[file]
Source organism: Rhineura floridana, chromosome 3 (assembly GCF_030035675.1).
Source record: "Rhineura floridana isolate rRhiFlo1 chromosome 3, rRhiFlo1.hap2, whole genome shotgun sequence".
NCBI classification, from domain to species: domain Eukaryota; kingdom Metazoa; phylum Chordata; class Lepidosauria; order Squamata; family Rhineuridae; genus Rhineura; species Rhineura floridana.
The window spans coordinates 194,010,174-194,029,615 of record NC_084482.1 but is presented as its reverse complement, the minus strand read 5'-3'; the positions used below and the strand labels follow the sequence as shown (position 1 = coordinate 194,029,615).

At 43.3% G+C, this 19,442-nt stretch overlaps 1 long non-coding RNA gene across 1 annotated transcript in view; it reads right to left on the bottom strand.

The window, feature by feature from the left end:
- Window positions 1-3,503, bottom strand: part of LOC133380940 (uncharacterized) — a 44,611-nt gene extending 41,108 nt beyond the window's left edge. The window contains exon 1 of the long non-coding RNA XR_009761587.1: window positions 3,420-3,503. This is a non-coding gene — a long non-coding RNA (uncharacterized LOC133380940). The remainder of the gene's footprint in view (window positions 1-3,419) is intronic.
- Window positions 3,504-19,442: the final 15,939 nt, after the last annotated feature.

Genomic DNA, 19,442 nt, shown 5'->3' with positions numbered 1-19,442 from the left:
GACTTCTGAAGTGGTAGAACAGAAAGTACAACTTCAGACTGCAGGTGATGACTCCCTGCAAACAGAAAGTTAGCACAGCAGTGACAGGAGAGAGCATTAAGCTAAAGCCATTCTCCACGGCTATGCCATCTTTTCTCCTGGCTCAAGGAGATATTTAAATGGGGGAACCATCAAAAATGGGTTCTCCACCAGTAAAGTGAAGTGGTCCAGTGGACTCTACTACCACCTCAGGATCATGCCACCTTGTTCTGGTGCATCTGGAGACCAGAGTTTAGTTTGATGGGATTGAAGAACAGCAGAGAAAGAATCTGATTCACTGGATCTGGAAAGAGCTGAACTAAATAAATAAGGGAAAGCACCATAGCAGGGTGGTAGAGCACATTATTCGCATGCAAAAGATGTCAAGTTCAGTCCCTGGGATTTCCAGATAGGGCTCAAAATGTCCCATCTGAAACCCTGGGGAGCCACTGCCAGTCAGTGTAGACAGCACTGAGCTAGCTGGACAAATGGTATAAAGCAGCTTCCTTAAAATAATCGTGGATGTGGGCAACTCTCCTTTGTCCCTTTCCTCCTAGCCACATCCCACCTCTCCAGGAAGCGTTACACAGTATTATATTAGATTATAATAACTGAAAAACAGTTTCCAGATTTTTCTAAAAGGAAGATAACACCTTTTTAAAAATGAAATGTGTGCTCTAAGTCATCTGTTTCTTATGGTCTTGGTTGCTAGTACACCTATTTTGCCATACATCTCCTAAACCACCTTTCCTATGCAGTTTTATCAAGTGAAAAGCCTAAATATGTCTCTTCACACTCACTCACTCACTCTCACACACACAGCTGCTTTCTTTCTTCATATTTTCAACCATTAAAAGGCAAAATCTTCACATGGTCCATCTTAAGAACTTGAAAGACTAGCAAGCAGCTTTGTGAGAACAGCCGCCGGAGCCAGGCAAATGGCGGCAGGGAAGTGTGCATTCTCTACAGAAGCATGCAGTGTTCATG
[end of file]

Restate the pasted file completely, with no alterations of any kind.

Source organism: Rhineura floridana, chromosome 3 (assembly GCF_030035675.1).
Source record: "Rhineura floridana isolate rRhiFlo1 chromosome 3, rRhiFlo1.hap2, whole genome shotgun sequence".
NCBI classification, from domain to species: domain Eukaryota; kingdom Metazoa; phylum Chordata; class Lepidosauria; order Squamata; family Rhineuridae; genus Rhineura; species Rhineura floridana.
The window spans coordinates 194,010,174-194,029,615 of record NC_084482.1 but is presented as its reverse complement, the minus strand read 5'-3'; the positions used below and the strand labels follow the sequence as shown (position 1 = coordinate 194,029,615).

At 43.3% G+C, this 19,442-nt stretch overlaps 1 long non-coding RNA gene across 1 annotated transcript in view; it reads right to left on the bottom strand.

The window, feature by feature from the left end:
- Window positions 1-3,503, bottom strand: part of LOC133380940 (uncharacterized) — a 44,611-nt gene extending 41,108 nt beyond the window's left edge. The window contains exon 1 of the long non-coding RNA XR_009761587.1: window positions 3,420-3,503. This is a non-coding gene — a long non-coding RNA (uncharacterized LOC133380940). The remainder of the gene's footprint in view (window positions 1-3,419) is intronic.
- Window positions 3,504-19,442: the final 15,939 nt, after the last annotated feature.

Genomic DNA, 19,442 nt, shown 5'->3' with positions numbered 1-19,442 from the left:
GACTTCTGAAGTGGTAGAACAGAAAGTACAACTTCAGACTGCAGGTGATGACTCCCTGCAAACAGAAAGTTAGCACAGCAGTGACAGGAGAGAGCATTAAGCTAAAGCCATTCTCCACGGCTATGCCATCTTTTCTCCTGGCTCAAGGAGATATTTAAATGGGGGAACCATCAAAAATGGGTTCTCCACCAGTAAAGTGAAGTGGTCCAGTGGACTCTACTACCACCTCAGGATCATGCCACCTTGTTCTGGTGCATCTGGAGACCAGAGTTTAGTTTGATGGGATTGAAGAACAGCAGAGAAAGAATCTGATTCACTGGATCTGGAAAGAGCTGAACTAAATAAATAAGGGAAAGCACCATAGCAGGGTGGTAGAGCACATTATTCGCATGCAAAAGATGTCAAGTTCAGTCCCTGGGATTTCCAGATAGGGCTCAAAATGTCCCATCTGAAACCCTGGGGAGCCACTGCCAGTCAGTGTAGACAGCACTGAGCTAGCTGGACAAATGGTATAAAGCAGCTTCCTTAAAATAATCGTGGATGTGGGCAACTCTCCTTTGTCCCTTTCCTCCTAGCCACATCCCACCTCTCCAGGAAGCGTTACACAGTATTATATTAGATTATAATAACTGAAAAACAGTTTCCAGATTTTTCTAAAAGGAAGATAACACCTTTTTAAAAATGAAATGTGTGCTCTAAGTCATCTGTTTCTTATGGTCTTGGTTGCTAGTACACCTATTTTGCCATACATCTCCTAAACCACCTTTCCTATGCAGTTTTATCAAGTGAAAAGCCTAAATATGTCTCTTCACACTCACTCACTCACTCTCACACACACAGCTGCTTTCTTTCTTCATATTTTCAACCATTAAAAGGCAAAATCTTCACATGGTCCATCTTAAGAACTTGAAAGACTAGCAAGCAGCTTTGTGAGAACAGCCGCCGGAGCCAGGCAAATGGCGGCAGGGAAGTGTGCATTCTCTACAGAAGCATGCAGTGTTCATG